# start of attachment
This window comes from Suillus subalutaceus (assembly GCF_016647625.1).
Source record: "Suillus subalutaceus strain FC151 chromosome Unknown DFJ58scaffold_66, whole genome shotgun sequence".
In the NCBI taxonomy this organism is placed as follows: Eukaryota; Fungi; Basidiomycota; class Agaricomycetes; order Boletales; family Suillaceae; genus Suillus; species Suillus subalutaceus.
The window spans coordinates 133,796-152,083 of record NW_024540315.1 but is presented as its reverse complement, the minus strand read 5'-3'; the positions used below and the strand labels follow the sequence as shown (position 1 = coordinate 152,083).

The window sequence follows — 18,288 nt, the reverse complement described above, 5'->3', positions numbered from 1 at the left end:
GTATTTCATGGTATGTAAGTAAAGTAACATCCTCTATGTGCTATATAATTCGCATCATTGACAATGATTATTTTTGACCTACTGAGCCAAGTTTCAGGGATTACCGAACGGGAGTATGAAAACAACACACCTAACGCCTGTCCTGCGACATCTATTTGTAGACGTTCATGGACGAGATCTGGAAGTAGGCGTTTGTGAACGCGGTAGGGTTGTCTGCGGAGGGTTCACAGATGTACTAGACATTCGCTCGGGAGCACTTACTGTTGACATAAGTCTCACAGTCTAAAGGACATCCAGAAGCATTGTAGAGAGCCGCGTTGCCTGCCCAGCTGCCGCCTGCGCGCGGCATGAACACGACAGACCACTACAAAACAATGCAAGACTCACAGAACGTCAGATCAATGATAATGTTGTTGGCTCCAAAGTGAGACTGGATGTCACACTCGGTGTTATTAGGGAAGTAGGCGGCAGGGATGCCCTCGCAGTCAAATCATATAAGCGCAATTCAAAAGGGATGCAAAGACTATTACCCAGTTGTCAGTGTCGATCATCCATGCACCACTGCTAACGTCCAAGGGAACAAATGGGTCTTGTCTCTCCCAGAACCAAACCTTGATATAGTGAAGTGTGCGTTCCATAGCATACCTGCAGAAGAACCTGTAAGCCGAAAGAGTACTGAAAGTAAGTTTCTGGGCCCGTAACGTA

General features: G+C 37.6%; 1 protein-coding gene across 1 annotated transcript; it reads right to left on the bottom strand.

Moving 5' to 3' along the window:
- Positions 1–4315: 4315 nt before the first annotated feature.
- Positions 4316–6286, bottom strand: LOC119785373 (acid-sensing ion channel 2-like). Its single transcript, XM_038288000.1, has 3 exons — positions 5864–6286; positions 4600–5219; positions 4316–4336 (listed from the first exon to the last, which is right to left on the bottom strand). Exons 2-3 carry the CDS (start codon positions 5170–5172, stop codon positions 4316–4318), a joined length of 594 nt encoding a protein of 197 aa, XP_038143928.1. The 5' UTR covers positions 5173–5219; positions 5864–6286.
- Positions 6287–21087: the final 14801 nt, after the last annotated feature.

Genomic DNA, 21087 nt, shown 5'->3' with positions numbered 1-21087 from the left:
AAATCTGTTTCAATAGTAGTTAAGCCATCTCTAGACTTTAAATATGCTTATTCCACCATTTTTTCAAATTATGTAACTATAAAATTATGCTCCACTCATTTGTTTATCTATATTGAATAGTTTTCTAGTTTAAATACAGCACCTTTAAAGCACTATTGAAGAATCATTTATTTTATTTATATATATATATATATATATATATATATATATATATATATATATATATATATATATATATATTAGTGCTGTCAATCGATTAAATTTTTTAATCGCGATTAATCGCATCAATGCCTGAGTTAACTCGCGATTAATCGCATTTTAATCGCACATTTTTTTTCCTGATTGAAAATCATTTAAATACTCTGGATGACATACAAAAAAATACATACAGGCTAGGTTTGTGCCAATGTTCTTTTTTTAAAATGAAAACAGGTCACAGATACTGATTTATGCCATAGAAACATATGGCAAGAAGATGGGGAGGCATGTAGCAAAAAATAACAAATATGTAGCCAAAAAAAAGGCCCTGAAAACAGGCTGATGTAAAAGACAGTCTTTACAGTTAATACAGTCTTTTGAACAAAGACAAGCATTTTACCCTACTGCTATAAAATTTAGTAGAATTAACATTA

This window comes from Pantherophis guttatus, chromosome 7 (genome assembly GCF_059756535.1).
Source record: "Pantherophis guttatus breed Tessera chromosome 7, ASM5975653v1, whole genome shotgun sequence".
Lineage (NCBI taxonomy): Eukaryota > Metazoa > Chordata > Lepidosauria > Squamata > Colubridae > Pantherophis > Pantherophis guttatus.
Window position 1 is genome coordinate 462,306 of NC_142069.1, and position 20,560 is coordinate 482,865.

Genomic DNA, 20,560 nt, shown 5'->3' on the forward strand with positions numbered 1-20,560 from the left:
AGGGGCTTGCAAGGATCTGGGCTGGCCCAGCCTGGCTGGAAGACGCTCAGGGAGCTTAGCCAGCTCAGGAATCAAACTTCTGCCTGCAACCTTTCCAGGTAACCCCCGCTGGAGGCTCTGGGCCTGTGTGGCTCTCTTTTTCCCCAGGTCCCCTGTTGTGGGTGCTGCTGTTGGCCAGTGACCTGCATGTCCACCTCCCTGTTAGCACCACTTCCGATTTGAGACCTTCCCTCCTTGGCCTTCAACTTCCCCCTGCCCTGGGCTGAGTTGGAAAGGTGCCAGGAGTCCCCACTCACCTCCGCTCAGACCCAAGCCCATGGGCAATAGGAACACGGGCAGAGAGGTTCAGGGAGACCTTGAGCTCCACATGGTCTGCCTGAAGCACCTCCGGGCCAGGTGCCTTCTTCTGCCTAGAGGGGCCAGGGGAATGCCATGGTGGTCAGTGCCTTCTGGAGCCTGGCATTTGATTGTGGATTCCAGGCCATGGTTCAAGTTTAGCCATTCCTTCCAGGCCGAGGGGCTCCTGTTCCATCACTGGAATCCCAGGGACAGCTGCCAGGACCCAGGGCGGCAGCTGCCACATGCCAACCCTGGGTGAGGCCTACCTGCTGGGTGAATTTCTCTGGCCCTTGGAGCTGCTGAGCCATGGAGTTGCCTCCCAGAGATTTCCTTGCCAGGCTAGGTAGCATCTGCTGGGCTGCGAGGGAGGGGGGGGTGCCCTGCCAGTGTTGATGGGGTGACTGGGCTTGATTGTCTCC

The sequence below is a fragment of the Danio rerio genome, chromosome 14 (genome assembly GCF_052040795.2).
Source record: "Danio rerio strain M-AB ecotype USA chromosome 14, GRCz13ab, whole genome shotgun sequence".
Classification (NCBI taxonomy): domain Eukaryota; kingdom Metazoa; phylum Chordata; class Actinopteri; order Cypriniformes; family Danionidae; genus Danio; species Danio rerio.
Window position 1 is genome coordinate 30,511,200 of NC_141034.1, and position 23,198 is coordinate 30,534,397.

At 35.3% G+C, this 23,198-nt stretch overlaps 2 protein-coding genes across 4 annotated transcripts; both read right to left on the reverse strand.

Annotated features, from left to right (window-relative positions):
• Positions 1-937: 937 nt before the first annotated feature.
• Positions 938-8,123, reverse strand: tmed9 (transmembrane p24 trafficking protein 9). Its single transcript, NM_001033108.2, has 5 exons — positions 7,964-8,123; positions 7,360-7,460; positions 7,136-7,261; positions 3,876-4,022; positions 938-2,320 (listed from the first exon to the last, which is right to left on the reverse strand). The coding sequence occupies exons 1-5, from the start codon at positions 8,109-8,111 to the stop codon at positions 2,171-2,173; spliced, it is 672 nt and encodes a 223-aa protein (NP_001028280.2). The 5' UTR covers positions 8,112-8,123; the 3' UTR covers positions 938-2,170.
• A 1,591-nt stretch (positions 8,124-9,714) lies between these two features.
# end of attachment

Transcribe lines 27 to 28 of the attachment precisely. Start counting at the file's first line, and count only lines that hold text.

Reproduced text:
• Positions 938-8,123, reverse strand: tmed9 (transmembrane p24 trafficking protein 9). Its single transcript, NM_001033108.2, has 5 exons — positions 7,964-8,123; positions 7,360-7,460; positions 7,136-7,261; positions 3,876-4,022; positions 938-2,320 (listed from the first exon to the last, which is right to left on the reverse strand). The coding sequence occupies exons 1-5, from the start codon at positions 8,109-8,111 to the stop codon at positions 2,171-2,173; spliced, it is 672 nt and encodes a 223-aa protein (NP_001028280.2). The 5' UTR covers positions 8,112-8,123; the 3' UTR covers positions 938-2,170.
• A 1,591-nt stretch (positions 8,124-9,714) lies between these two features.